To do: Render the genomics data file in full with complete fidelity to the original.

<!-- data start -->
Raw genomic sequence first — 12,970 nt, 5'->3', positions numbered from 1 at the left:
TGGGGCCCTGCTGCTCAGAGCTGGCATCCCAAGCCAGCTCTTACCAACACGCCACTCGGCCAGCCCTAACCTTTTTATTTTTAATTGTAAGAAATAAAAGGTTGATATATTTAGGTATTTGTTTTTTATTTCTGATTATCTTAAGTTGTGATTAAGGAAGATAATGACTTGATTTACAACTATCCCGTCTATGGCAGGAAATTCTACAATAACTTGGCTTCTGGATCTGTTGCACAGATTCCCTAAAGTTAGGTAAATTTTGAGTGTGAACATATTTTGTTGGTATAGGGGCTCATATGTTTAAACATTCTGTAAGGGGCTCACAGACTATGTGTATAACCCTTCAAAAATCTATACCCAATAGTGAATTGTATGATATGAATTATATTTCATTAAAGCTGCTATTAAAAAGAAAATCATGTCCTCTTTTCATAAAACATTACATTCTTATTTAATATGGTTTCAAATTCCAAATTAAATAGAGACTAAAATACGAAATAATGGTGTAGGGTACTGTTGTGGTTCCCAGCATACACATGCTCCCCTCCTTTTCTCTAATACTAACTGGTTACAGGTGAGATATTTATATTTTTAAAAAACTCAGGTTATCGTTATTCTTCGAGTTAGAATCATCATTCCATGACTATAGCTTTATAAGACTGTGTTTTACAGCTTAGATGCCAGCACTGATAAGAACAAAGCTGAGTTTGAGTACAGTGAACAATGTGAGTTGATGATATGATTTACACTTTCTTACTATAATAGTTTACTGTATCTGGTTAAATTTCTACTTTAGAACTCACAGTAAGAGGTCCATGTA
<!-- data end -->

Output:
Raw genomic sequence first — 12,970 nt, 5'->3', positions numbered from 1 at the left:
TGGGGCCCTGCTGCTCAGAGCTGGCATCCCAAGCCAGCTCTTACCAACACGCCACTCGGCCAGCCCTAACCTTTTTATTTTTAATTGTAAGAAATAAAAGGTTGATATATTTAGGTATTTGTTTTTTATTTCTGATTATCTTAAGTTGTGATTAAGGAAGATAATGACTTGATTTACAACTATCCCGTCTATGGCAGGAAATTCTACAATAACTTGGCTTCTGGATCTGTTGCACAGATTCCCTAAAGTTAGGTAAATTTTGAGTGTGAACATATTTTGTTGGTATAGGGGCTCATATGTTTAAACATTCTGTAAGGGGCTCACAGACTATGTGTATAACCCTTCAAAAATCTATACCCAATAGTGAATTGTATGATATGAATTATATTTCATTAAAGCTGCTATTAAAAAGAAAATCATGTCCTCTTTTCATAAAACATTACATTCTTATTTAATATGGTTTCAAATTCCAAATTAAATAGAGACTAAAATACGAAATAATGGTGTAGGGTACTGTTGTGGTTCCCAGCATACACATGCTCCCCTCCTTTTCTCTAATACTAACTGGTTACAGGTGAGATATTTATATTTTTAAAAAACTCAGGTTATCGTTATTCTTCGAGTTAGAATCATCATTCCATGACTATAGCTTTATAAGACTGTGTTTTACAGCTTAGATGCCAGCACTGATAAGAACAAAGCTGAGTTTGAGTACAGTGAACAATGTGAGTTGATGATATGATTTACACTTTCTTACTATAATAGTTTACTGTATCTGGTTAAATTTCTACTTTAGAACTCACAGTAAGAGGTCCATGTA